The new ontologies embrace, integrate and extend the earlier social and biomedical perspectives, and offer a critical perspective on technology. The embodied approach recognizes not only the embodiment of research subjects, but also the embodied experience of the researchers themselves. In addition, the approach leads to a more holistic organization of research within a global, interconnected structure of projects rather than simply a collection of separate projects organized into thematic areas, as was done in previous decades. This reorganization of research enhances the ability to engage academic researchers with practitioners not just in the hospital and clinical settings, but also within the wider community.
We would like to acknowledge the assistance of David Fiset in several aspects of the preparation of the paper, as well as the extensive comments provided by the anonymous reviewers on the first version of the article submitted. Their highly insightful comments motivated a substantial rewrite of the paper, resulting in a much clearer and more complete document.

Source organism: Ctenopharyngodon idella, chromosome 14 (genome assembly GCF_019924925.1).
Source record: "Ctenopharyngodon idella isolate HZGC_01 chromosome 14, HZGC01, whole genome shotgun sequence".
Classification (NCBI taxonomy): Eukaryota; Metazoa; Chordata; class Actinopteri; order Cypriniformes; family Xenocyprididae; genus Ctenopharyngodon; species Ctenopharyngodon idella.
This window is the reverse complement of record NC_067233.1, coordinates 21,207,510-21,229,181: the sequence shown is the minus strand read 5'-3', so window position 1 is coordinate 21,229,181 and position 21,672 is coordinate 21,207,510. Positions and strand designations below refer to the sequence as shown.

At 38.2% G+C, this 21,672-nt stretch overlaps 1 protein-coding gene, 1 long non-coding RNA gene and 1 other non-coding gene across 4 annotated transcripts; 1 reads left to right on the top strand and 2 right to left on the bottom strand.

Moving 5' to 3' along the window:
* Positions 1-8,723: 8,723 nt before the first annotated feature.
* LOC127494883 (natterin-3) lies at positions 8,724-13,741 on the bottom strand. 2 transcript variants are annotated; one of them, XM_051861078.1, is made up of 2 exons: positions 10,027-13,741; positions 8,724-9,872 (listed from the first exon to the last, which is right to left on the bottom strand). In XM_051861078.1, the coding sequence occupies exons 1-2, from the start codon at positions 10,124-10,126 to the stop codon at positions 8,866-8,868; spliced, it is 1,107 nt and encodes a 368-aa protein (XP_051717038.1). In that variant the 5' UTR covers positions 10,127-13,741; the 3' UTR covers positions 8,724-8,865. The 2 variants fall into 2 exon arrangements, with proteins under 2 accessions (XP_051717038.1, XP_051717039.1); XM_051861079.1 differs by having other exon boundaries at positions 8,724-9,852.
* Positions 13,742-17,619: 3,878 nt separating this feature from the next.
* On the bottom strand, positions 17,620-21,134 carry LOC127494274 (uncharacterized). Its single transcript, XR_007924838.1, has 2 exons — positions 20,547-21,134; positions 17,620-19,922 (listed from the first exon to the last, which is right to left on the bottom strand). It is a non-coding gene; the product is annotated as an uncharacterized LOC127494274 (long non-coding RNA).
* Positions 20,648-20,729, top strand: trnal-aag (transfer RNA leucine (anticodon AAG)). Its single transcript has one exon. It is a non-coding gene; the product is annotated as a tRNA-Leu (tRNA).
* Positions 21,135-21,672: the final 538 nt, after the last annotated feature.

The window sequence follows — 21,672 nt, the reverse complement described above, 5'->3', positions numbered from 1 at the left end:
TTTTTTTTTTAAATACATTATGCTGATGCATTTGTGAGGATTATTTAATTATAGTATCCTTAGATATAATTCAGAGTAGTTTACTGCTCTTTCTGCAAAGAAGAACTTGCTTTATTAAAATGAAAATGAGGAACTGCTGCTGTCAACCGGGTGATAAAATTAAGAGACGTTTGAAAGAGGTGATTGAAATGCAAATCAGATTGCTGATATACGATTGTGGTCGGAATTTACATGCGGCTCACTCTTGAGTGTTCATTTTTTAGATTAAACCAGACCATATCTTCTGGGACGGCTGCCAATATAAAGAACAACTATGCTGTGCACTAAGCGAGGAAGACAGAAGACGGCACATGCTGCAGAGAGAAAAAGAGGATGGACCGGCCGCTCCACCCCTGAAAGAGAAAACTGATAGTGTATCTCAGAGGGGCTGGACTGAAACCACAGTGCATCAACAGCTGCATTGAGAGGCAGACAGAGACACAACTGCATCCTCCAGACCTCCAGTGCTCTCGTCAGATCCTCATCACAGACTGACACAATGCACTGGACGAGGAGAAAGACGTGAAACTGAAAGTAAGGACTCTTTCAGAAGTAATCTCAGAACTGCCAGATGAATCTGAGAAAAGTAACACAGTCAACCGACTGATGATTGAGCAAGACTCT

Edwards, G., Noreau, L., Boucher, N., Fougeyrollas, P., Grenier, Y., McFadyen, B.J., Morales, E. and Vincent, C. (2014), "Disability, Rehabilitation Research and Post-Cartesian Embodied Ontologies – Has the Research Paradigm Changed?", Environmental Contexts and Disability (Research in Social Science and Disability, Vol. 8), Emerald Group Publishing Limited, Bingley, pp. 73-102. https://doi.org/10.1108/S1479-354720140000008005
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